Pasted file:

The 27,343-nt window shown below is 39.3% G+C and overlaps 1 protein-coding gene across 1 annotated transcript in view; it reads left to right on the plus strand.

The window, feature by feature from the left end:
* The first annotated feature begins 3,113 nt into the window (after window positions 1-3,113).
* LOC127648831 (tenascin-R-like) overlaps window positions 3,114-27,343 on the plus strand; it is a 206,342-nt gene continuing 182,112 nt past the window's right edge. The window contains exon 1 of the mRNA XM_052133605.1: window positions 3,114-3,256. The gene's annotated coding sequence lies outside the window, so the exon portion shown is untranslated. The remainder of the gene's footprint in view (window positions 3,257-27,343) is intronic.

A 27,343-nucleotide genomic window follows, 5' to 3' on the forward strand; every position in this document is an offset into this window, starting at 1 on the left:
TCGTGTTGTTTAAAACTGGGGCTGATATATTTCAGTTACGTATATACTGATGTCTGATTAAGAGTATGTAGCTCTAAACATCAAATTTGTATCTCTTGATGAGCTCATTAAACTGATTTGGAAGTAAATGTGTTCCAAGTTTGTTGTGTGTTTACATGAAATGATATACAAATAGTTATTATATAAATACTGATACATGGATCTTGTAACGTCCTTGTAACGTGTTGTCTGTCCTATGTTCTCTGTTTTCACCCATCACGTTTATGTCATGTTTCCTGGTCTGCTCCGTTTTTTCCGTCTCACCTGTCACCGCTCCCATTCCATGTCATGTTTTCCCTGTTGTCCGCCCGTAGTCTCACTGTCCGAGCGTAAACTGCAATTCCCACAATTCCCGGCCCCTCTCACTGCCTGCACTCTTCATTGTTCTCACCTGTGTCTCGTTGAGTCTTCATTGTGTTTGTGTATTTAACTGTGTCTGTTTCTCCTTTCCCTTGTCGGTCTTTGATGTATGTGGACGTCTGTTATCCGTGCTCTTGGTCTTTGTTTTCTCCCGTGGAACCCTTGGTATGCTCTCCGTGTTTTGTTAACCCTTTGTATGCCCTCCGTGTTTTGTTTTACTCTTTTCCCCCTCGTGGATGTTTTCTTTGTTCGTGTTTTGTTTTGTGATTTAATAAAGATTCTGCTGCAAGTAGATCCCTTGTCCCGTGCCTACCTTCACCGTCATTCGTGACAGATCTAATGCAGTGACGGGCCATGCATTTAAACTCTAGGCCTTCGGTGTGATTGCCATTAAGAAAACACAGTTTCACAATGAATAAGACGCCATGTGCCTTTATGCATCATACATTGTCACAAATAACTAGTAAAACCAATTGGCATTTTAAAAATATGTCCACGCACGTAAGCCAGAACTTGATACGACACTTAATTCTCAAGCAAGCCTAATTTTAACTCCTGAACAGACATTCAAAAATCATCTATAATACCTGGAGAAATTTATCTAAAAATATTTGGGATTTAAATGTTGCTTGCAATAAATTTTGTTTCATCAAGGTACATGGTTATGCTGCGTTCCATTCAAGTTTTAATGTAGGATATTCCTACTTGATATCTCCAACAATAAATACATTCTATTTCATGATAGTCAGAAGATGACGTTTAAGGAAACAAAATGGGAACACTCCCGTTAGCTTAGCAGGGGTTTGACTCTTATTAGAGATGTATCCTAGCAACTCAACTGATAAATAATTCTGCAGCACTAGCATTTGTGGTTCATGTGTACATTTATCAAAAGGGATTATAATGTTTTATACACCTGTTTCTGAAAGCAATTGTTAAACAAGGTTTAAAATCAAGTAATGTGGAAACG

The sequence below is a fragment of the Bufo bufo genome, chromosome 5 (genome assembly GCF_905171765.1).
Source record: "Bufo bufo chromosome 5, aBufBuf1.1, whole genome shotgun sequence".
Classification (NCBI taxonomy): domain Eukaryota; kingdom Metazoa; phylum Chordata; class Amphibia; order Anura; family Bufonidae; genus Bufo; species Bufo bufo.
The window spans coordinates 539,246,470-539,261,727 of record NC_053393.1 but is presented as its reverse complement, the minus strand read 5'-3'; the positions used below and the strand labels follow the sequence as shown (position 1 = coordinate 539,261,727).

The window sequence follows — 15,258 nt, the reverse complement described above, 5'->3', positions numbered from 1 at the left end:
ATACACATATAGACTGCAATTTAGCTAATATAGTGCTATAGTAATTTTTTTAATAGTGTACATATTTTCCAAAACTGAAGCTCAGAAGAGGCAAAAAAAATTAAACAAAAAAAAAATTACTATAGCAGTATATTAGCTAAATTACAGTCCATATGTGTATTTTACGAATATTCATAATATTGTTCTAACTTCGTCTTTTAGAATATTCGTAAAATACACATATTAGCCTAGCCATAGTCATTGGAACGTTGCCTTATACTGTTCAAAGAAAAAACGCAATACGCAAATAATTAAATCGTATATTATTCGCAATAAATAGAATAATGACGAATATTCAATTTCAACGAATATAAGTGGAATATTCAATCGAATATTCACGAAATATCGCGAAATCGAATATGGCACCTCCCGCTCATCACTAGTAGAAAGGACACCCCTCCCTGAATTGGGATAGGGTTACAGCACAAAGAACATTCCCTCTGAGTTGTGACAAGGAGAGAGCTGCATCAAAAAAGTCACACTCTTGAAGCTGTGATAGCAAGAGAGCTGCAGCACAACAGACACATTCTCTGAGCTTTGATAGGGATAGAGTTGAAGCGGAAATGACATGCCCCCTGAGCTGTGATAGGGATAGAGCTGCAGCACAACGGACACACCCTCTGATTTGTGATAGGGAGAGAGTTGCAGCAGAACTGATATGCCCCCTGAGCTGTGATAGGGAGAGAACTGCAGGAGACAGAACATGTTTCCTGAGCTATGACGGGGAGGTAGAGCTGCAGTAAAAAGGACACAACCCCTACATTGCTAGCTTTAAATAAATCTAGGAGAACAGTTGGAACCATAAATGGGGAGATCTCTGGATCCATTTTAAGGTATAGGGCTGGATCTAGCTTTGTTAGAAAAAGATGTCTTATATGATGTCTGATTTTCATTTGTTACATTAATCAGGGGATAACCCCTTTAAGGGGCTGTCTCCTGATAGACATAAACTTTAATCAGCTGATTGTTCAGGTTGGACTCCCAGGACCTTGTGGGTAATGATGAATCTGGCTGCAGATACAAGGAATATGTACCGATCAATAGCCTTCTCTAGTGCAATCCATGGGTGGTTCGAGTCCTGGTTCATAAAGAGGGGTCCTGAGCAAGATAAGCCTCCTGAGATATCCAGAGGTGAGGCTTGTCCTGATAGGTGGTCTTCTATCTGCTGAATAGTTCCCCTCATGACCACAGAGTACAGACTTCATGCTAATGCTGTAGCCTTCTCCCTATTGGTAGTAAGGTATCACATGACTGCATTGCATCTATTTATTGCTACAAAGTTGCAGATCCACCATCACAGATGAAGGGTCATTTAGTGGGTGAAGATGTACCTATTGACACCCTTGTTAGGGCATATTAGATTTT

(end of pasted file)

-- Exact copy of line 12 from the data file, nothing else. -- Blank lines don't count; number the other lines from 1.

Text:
ATACACATATAGACTGCAATTTAGCTAATATAGTGCTATAGTAATTTTTTTAATAGTGTACATATTTTCCAAAACTGAAGCTCAGAAGAGGCAAAAAAAATTAAACAAAAAAAAAATTACTATAGCAGTATATTAGCTAAATTACAGTCCATATGTGTATTTTACGAATATTCATAATATTGTTCTAACTTCGTCTTTTAGAATATTCGTAAAATACACATATTAGCCTAGCCATAGTCATTGGAACGTTGCCTTATACTGTTCAAAGAAAAAACGCAATACGCAAATAATTAAATCGTATATTATTCGCAATAAATAGAATAATGACGAATATTCAATTTCAACGAATATAAGTGGAATATTCAATCGAATATTCACGAAATATCGCGAAATCGAATATGGCACCTCCCGCTCATCACTAGTAGAAAGGACACCCCTCCCTGAATTGGGATAGGGTTACAGCACAAAGAACATTCCCTCTGAGTTGTGACAAGGAGAGAGCTGCATCAAAAAAGTCACACTCTTGAAGCTGTGATAGCAAGAGAGCTGCAGCACAACAGACACATTCTCTGAGCTTTGATAGGGATAGAGTTGAAGCGGAAATGACATGCCCCCTGAGCTGTGATAGGGATAGAGCTGCAGCACAACGGACACACCCTCTGATTTGTGATAGGGAGAGAGTTGCAGCAGAACTGATATGCCCCCTGAGCTGTGATAGGGAGAGAACTGCAGGAGACAGAACATGTTTCCTGAGCTATGACGGGGAGGTAGAGCTGCAGTAAAAAGGACACAACCCCTACATTGCTAGCTTTAAATAAATCTAGGAGAACAGTTGGAACCATAAATGGGGAGATCTCTGGATCCATTTTAAGGTATAGGGCTGGATCTAGCTTTGTTAGAAAAAGATGTCTTATATGATGTCTGATTTTCATTTGTTACATTAATCAGGGGATAACCCCTTTAAGGGGCTGTCTCCTGATAGACATAAACTTTAATCAGCTGATTGTTCAGGTTGGACTCCCAGGACCTTGTGGGTAATGATGAATCTGGCTGCAGATACAAGGAATATGTACCGATCAATAGCCTTCTCTAGTGCAATCCATGGGTGGTTCGAGTCCTGGTTCATAAAGAGGGGTCCTGAGCAAGATAAGCCTCCTGAGATATCCAGAGGTGAGGCTTGTCCTGATAGGTGGTCTTCTATCTGCTGAATAGTTCCCCTCATGACCACAGAGTACAGACTTCATGCTAATGCTGTAGCCTTCTCCCTATTGGTAGTAAGGTATCACATGACTGCATTGCATCTATTTATTGCTACAAAGTTGCAGATCCACCATCACAGATGAAGGGTCATTTAGTGGGTGAAGATGTACCTATTGACACCCTTGTTAGGGCATATTAGATTTT